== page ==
University is a Bad Investment, Engagement is What Matters

University is an Unwise Investment:

Very thought provoking. Engagement is a core theme in this debate — what engages people cannot be met by a single solution, entity, etc. No matter how we choose to engage with the community & our own education, what’s most important is the act of engagement itself, and maintain that each and every day; during and after college, vocational school, independent study, employment, etc. If what we are doing is failing to engage, month after month, something is wrong, which I don’t think we always give ourselves the chance to reflect and see this for what it is. We’re too busy and afraid of making the wrong decision, what would my family think if I dropped out? What if I lose my job, will I still be employable without a degree? It’s not a few bad weeks here and there, but months of failing to engage, which should be a flag that we’ve chosen the wrong path or are in the middle of a rut. Whether it’s the student sleeping through their classes or the employee who does the minimum, it comes down to the same issue, disengagement.

It was my part time college years in 2004 through 2010 that interested me in many subjects, kept me engaged, accountable, and to fully leverage the opportunities around me. It lead me to setup personal routines and persisting until getting employed while completing projects to demonstrate skill. It connected me to countless mentors, students, and professors who would take time out of their day to remind me that everything was ok and that, if I stuck it out, that somehow everything would work out. It wasn’t having college experience that I was hired as a software engineer at a Fortune 1000 from what I have been told, but what I ultimately started doing afterward as a result — over a dozen job applications until finally getting hired, working freelance projects when employers turned me down, voraciously studying textbooks on my own time outside of a college setting, connecting over completed coursework, etc. So in my case I’d say a combination of college & practical experience is what ended up paying dividends, because, for whatever reason, it kept me engaged. I might not have a college degree today, but I feel deeply thankful and enriched by my college experience. The terror of dropping out reminded me of something a professor told me years ago: you can always come back, in a very nonchalant way. He’s right, I could always come back, even if the job didn’t pan out. His words freed me to explore an opportunity, rather than obsessing over the degree itself. For the first time in my life, I felt free, and terrified.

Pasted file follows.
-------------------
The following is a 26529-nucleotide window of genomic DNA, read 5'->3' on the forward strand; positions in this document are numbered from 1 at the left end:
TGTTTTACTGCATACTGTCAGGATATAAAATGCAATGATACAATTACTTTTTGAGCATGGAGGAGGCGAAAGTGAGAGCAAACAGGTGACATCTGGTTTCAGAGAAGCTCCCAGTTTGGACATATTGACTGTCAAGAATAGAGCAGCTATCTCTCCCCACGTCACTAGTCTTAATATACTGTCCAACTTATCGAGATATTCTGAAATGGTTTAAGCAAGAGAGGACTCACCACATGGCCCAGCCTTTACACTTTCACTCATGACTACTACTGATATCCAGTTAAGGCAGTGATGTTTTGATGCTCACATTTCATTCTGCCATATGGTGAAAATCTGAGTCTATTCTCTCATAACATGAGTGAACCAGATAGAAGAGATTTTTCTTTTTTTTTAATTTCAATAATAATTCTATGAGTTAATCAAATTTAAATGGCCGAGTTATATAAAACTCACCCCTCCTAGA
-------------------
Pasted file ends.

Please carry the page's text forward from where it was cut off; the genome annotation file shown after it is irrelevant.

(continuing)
All I can say is that for me, University was never an investment, but a lifeline to something better, and has immeasurably contributed to my happiness and productivity. It connected me to others who ultimately helped push me out of my comfort zone and instructed me on how I can seek more from my own life; actions I could take, circumstances I could control, that might just influence my ability to make a place for myself in this world, whether it be a job, or a new startup, it all seemed possible and within reach.